In 1971, Ernesto Laclau wrote a polemic against Frank [New Left Review I/67, May-June 1971]. Laclau's case was that capitalism is a mode of production, not just a society of extensive trade. Capitalism in Latin America was indeed becoming dominant, but relatively recently. Large areas of hinterland remained dominated by pre-capitalist relations; one could very well reject the official CP's stageist strategy without denying that fact.
Whatever about Laclau's politics at the time (a sort of Maoism, as far as I can make out: see his article in New Left Review I/62, July-August 1970) or later (he has become a well-known "post-Marxist", i.e. a species of pretentious bourgeois liberal), and indeed whatever about the rather pompous and logic-chopping character of his article, it seems undeniable that he was essentially right against Frank. In other words, if Marx was right about the role of external trade in the English development - and was he? - the conclusion could not be extended to other countries.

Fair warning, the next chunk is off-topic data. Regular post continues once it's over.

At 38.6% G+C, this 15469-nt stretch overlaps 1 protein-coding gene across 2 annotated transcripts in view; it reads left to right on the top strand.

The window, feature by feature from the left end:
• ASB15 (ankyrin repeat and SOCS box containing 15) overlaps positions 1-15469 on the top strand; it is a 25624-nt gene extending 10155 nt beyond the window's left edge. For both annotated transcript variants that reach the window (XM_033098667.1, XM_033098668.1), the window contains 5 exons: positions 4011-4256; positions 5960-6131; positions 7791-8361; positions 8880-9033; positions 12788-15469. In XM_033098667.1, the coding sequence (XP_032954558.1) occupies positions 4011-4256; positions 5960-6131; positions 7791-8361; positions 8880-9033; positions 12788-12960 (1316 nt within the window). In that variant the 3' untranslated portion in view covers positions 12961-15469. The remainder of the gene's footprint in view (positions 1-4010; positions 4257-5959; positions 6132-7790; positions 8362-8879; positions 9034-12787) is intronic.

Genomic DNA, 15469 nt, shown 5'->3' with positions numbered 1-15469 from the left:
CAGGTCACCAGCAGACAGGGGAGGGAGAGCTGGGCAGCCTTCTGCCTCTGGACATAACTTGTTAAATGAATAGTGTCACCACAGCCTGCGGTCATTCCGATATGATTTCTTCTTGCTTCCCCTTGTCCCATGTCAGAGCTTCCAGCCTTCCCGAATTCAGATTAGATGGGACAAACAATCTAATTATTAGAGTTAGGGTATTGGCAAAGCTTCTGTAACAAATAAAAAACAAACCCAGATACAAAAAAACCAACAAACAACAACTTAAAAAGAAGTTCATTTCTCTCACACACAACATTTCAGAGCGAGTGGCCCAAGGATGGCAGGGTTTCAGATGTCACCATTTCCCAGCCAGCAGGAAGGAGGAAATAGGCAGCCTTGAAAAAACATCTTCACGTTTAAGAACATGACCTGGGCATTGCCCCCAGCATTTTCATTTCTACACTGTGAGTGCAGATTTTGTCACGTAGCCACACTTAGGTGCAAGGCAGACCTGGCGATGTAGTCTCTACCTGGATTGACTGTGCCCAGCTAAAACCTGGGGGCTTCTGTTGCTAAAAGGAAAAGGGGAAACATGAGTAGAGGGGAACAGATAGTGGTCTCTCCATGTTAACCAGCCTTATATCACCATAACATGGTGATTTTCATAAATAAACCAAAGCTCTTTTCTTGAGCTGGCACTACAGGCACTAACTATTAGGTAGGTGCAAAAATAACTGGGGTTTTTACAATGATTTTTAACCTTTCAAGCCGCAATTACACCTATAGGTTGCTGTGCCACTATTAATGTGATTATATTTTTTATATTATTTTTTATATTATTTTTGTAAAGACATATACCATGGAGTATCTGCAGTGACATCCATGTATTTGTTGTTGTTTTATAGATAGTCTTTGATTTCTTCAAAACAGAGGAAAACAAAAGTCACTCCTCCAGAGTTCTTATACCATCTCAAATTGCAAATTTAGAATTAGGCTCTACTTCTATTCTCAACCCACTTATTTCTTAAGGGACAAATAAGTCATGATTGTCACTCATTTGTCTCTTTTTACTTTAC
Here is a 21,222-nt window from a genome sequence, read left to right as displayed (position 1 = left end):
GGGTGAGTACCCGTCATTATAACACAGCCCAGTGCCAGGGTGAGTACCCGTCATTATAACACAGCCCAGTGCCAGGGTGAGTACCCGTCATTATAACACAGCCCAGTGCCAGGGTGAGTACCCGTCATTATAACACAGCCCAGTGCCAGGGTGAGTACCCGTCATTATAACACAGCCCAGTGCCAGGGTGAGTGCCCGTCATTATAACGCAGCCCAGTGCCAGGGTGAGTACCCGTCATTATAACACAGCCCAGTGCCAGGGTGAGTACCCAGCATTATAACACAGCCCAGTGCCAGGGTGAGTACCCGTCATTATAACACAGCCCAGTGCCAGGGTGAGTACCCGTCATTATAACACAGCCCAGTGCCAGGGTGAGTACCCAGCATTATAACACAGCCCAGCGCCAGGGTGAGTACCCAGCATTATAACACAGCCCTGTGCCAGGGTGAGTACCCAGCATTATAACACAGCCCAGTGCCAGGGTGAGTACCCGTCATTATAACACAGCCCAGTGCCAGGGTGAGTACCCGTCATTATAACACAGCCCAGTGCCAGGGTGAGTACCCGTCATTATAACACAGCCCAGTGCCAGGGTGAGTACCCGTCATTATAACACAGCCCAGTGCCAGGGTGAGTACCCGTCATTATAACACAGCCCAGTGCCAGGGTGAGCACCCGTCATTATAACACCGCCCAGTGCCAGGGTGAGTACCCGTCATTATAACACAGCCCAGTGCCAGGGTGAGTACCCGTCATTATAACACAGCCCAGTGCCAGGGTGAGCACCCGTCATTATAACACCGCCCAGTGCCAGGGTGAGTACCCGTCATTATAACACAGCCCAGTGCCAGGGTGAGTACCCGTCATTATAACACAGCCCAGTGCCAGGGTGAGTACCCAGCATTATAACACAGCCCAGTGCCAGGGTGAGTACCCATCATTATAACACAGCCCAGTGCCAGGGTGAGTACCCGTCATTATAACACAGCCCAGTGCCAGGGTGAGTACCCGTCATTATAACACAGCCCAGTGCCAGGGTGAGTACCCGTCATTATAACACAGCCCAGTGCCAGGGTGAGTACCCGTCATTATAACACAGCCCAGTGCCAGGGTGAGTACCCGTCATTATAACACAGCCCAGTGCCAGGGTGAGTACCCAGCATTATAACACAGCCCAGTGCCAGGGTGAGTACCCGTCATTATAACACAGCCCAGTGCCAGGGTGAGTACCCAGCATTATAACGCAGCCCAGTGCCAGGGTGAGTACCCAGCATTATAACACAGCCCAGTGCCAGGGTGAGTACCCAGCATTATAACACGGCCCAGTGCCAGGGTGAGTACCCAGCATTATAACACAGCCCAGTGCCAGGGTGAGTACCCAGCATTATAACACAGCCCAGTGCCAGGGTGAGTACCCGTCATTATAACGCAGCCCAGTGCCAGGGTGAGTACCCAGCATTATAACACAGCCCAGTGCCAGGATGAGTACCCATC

In fact there are plenty of counter-examples. The Black Death of 1348-9 shook up society all across Europe, and sharpened conflict between lords and peasants. In England, at one extreme, the outcome was the abolition of serfdom. By the 15th century, only remnants of feudal relations remained on the land. In Eastern Europe the outcome was the exact opposite. Serfdom which had been gradually weakening was reimposed in fiercer form. As Engels put it, there was "a second serfdom after the middle of the fifteenth century... the general re-introduction of serfdom was one of the reasons why no industry could develop in Germany in the seventeenth and eighteenth centuries... In England at this stage migration to the territory outside the guild took place, but in Germany this was prevented by the transformation of the country people and the inhabitants of the agricultural market towns into serfs" [Letter to Marx, 15/12/1882].
This "second serfdom" was nailed down, and made a very lucrative business for the lords of Eastern Europe, precisely by the growth of international trade. Vast amounts of goods, extracted from the peasants of Eastern Europe by feudal exploitation, were exported via the Baltic to Western Europe.